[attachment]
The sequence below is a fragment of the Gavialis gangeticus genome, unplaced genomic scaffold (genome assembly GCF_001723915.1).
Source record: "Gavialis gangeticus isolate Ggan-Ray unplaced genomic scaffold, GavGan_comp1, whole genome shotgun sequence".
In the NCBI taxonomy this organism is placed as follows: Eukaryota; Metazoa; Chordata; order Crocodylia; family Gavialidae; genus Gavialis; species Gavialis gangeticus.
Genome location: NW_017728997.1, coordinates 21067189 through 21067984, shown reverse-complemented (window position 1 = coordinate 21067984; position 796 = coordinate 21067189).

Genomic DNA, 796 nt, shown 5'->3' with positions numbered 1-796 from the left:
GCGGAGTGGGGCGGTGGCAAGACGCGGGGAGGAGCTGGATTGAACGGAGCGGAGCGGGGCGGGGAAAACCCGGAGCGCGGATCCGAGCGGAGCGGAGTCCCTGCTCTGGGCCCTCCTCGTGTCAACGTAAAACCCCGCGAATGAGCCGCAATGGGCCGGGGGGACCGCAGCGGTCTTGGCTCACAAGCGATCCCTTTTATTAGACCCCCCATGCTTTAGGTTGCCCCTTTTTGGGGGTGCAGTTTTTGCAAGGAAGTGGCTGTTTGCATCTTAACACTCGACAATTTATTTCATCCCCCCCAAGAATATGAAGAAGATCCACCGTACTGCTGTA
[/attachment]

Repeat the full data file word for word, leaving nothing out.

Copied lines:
The sequence below is a fragment of the Gavialis gangeticus genome, unplaced genomic scaffold (genome assembly GCF_001723915.1).
Source record: "Gavialis gangeticus isolate Ggan-Ray unplaced genomic scaffold, GavGan_comp1, whole genome shotgun sequence".
In the NCBI taxonomy this organism is placed as follows: Eukaryota; Metazoa; Chordata; order Crocodylia; family Gavialidae; genus Gavialis; species Gavialis gangeticus.
Genome location: NW_017728997.1, coordinates 21067189 through 21067984, shown reverse-complemented (window position 1 = coordinate 21067984; position 796 = coordinate 21067189).

Genomic DNA, 796 nt, shown 5'->3' with positions numbered 1-796 from the left:
GCGGAGTGGGGCGGTGGCAAGACGCGGGGAGGAGCTGGATTGAACGGAGCGGAGCGGGGCGGGGAAAACCCGGAGCGCGGATCCGAGCGGAGCGGAGTCCCTGCTCTGGGCCCTCCTCGTGTCAACGTAAAACCCCGCGAATGAGCCGCAATGGGCCGGGGGGACCGCAGCGGTCTTGGCTCACAAGCGATCCCTTTTATTAGACCCCCCATGCTTTAGGTTGCCCCTTTTTGGGGGTGCAGTTTTTGCAAGGAAGTGGCTGTTTGCATCTTAACACTCGACAATTTATTTCATCCCCCCCAAGAATATGAAGAAGATCCACCGTACTGCTGTA